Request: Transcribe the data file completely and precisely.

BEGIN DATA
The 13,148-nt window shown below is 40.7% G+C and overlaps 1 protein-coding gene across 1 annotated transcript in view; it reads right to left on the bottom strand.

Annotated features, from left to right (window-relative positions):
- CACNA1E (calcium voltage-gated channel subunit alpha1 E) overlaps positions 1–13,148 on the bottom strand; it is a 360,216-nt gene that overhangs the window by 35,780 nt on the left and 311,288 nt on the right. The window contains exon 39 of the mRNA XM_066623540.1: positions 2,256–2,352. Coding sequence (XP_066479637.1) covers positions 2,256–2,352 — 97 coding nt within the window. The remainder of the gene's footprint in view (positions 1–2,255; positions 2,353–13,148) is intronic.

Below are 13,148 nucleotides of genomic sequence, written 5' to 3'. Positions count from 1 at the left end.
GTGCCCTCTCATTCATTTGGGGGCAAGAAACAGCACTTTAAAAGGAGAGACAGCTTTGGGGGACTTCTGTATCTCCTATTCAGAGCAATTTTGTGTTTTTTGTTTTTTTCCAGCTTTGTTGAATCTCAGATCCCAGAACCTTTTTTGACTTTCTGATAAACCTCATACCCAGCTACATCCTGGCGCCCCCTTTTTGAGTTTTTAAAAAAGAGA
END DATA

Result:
The 13,148-nt window shown below is 40.7% G+C and overlaps 1 protein-coding gene across 1 annotated transcript in view; it reads right to left on the bottom strand.

Annotated features, from left to right (window-relative positions):
- CACNA1E (calcium voltage-gated channel subunit alpha1 E) overlaps positions 1–13,148 on the bottom strand; it is a 360,216-nt gene that overhangs the window by 35,780 nt on the left and 311,288 nt on the right. The window contains exon 39 of the mRNA XM_066623540.1: positions 2,256–2,352. Coding sequence (XP_066479637.1) covers positions 2,256–2,352 — 97 coding nt within the window. The remainder of the gene's footprint in view (positions 1–2,255; positions 2,353–13,148) is intronic.

Below are 13,148 nucleotides of genomic sequence, written 5' to 3'. Positions count from 1 at the left end.
GTGCCCTCTCATTCATTTGGGGGCAAGAAACAGCACTTTAAAAGGAGAGACAGCTTTGGGGGACTTCTGTATCTCCTATTCAGAGCAATTTTGTGTTTTTTGTTTTTTTCCAGCTTTGTTGAATCTCAGATCCCAGAACCTTTTTTGACTTTCTGATAAACCTCATACCCAGCTACATCCTGGCGCCCCCTTTTTGAGTTTTTAAAAAAGAGA